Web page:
As more Americans are getting vaccinated and starting to travel again, many travelers are facing a rental car shortage and accompanying sticker shock at the daily rates. The national media is taking notice.
Multiple news reports note that rental companies sold a big portion of their fleets to keep their businesses afloat during the pandemic, and they’re still being cautious about increasing their staff and vehicles.
"The rental car companies basically went into survival mode," Jonathan Weinberg, founder and CEO of autoslash.com, told ABC7. "Their business was down about 90% and they had to sell off as many cars as they could. The demand came roaring back, and the rental car companies didn't have enough vehicles to satisfy the demand.”
Rental car prices have increased 30% nationally and as high as 300% in some places, according to a report by the New York Post.
Currently, warm-weather destinations like Florida, Hawaii, California, Texas, and Arizona are seeing the greatest demand and the highest prices.
A survey of car rental companies showed daily fees for modest vehicles in high-demand areas as more than $300 a day, while some especially affected regions — like the Gulf Coast, southern California, Florida, and the Carolinas — saw fees more than $500 a day in March, according to a report by Auto Week.
At the start of 2021, many rental car companies moved their inventory to high-travel spots like Florida to help serve travelers in the spring, but even the increase in vehicles fell short in certain areas.
One area is Florida’s Tampa-St. Petersburg region. Rental rates are hitting as high as $489 a day for weekend rentals from Tampa airport, according to a report by the Orlando Sentinel.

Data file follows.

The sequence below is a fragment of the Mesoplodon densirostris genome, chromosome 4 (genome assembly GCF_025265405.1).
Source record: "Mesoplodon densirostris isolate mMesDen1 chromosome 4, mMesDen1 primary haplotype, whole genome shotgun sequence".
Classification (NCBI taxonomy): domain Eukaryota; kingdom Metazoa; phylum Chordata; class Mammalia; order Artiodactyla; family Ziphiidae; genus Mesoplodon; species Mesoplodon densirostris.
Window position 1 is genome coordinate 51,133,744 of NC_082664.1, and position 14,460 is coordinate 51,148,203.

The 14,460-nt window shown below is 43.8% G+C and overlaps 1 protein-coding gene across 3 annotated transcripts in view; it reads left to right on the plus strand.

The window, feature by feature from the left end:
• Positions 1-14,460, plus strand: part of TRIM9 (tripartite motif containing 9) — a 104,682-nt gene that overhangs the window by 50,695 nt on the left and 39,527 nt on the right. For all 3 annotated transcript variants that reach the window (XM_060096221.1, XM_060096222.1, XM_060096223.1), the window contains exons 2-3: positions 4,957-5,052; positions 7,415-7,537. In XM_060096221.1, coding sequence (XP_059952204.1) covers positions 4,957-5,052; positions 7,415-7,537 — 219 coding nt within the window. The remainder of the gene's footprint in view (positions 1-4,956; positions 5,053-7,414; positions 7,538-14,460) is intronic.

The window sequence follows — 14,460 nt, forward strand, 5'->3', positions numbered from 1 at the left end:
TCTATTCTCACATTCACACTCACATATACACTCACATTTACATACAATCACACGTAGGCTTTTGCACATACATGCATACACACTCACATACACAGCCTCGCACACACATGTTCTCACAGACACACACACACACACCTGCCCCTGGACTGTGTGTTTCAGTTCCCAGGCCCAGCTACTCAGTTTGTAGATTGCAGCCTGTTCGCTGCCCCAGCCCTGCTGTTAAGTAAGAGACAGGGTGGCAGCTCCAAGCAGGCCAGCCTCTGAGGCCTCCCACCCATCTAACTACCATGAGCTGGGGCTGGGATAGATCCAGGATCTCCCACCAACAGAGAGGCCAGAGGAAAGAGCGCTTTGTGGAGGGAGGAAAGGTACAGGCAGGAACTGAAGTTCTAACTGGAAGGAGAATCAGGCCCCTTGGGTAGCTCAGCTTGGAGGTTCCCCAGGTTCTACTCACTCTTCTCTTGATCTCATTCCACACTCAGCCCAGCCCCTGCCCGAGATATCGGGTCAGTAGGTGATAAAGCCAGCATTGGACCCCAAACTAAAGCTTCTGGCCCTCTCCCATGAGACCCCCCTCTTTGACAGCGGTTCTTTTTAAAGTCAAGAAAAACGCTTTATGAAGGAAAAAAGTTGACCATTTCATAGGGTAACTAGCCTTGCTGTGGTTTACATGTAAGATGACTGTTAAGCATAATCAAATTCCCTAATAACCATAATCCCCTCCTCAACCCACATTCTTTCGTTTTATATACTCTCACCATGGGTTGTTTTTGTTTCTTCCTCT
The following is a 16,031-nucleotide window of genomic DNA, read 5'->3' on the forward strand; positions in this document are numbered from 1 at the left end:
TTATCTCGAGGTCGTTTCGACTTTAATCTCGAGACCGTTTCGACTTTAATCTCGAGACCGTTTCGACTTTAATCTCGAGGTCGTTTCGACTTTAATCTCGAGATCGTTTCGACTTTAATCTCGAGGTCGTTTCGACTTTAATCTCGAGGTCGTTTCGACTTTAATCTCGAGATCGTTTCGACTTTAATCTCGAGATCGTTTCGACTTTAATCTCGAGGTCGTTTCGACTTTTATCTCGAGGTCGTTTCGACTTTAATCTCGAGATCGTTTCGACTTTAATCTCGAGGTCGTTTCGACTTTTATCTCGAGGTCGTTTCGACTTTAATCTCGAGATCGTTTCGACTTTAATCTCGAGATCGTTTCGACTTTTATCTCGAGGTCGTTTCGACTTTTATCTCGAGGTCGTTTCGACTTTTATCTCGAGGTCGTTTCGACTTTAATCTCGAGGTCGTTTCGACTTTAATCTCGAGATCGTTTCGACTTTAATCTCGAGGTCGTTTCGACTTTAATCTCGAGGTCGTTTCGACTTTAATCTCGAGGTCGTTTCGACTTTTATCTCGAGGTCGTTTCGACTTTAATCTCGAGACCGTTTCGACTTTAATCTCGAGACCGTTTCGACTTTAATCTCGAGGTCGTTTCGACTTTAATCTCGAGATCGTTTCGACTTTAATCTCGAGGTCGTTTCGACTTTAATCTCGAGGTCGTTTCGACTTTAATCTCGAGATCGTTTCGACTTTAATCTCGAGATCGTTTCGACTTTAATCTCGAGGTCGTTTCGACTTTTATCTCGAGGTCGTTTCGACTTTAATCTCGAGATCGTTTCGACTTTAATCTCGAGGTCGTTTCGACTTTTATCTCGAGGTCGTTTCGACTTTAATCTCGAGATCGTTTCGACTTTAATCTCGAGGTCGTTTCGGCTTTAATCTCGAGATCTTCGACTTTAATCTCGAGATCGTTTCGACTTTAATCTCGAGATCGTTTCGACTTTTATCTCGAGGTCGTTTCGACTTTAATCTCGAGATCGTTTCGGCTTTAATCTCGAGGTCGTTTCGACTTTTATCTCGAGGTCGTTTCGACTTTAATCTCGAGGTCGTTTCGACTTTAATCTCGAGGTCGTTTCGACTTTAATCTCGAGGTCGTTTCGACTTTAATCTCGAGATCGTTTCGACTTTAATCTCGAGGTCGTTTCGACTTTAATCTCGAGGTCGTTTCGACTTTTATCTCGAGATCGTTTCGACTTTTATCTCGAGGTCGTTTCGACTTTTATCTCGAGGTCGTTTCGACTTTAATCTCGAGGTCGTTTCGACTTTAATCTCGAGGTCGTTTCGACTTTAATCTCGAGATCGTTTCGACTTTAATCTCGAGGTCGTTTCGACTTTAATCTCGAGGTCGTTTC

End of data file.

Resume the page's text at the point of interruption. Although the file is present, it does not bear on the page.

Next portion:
“As you get into March and April, people start to head back north,” Weinberg told the Orlando Sentinel. “Eventually the demand is going to turn and it’s going to happen very quickly.”
Rental companies are looking to add more vehicles back to their fleets, but there have been challenges with buying new cars. Several automobile factories shut down at the beginning of the pandemic, according to the Orlando Sentinel. And there is a global shortage of microchips due to the pandemic and the ice storm in Texas that shut down manufacturing. These chips are needed in new cars, which has limited new inventory.
Due to the lack of rental cars, peer-to-peer carsharing companies like Turo are seeing an increase in business. “Our hosts are telling us that their businesses are booming due to a surge in travel and sky-high rental car prices,” Turo CEO Andre Haddad wrote in a statement to the Orlando Sentinel.
Enterprise Holdings spokeswoman Lisa Martini said that she anticipates the increase in car rentals to continue in the coming months.
“We are working closely with our manufacturing partners to continue to add vehicles to our fleet to meet the demand,” Martini told The Washington Post. “We also are leveraging our large network of neighborhood and airport locations to move vehicles where possible to support regional spikes in demand.”